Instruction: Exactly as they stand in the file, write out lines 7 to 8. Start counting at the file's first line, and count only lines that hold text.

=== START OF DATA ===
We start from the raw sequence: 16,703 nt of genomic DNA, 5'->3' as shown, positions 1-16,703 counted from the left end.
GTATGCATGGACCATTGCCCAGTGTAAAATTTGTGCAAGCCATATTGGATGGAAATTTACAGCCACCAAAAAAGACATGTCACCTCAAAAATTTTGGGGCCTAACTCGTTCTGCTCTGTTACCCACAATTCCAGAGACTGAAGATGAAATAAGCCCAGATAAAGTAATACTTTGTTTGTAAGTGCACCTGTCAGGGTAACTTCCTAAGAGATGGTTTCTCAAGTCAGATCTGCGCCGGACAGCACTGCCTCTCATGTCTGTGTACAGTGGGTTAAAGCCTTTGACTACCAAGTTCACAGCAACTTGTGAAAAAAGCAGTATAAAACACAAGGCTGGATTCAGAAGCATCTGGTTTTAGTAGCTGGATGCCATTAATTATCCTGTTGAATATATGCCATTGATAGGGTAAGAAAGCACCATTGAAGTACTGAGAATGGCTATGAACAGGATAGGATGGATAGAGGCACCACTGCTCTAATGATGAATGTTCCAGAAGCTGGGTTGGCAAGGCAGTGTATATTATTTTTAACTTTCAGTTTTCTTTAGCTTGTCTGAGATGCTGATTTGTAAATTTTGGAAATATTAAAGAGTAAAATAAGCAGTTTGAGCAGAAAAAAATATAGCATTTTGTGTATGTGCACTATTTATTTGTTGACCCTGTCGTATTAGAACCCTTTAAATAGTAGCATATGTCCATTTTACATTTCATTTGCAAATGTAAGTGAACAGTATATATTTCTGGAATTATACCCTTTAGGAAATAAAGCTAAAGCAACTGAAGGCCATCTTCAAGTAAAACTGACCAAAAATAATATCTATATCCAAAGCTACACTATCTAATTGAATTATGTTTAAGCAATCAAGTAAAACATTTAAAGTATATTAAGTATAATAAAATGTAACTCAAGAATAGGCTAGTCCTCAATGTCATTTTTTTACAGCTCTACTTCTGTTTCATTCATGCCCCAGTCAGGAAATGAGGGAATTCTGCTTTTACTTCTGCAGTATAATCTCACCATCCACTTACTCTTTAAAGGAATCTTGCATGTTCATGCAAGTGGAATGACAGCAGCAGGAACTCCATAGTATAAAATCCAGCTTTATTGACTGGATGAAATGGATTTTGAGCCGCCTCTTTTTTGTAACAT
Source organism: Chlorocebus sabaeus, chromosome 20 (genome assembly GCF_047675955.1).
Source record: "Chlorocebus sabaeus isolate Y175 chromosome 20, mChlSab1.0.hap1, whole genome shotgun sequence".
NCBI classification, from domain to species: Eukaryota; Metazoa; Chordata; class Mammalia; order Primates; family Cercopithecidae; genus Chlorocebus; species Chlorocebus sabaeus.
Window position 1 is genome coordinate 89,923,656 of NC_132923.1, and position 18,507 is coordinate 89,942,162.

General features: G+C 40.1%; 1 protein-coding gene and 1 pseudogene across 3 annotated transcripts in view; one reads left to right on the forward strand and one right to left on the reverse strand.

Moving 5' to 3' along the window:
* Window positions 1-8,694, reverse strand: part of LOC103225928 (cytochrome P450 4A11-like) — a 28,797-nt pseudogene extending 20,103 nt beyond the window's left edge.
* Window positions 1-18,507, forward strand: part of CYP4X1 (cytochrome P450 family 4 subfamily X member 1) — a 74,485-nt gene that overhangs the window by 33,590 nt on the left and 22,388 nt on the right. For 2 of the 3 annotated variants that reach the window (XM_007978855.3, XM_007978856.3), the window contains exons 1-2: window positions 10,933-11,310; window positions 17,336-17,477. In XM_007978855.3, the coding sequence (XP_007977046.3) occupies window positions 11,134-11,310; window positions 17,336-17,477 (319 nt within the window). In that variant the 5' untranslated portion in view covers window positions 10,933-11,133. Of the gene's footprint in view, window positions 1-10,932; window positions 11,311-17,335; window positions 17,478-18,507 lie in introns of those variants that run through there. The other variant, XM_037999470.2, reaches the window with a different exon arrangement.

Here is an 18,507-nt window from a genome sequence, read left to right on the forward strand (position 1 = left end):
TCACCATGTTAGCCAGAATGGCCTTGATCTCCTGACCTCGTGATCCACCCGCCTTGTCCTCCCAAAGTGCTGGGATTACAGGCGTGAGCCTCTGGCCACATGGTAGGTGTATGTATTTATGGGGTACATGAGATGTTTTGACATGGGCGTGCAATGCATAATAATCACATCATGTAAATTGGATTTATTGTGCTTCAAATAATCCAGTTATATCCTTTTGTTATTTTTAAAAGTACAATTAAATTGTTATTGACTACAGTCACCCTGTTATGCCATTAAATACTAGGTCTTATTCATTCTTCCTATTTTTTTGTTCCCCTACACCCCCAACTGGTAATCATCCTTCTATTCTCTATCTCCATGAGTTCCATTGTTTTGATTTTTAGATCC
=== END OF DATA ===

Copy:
General features: G+C 40.1%; 1 protein-coding gene and 1 pseudogene across 3 annotated transcripts in view; one reads left to right on the forward strand and one right to left on the reverse strand.

Moving 5' to 3' along the window: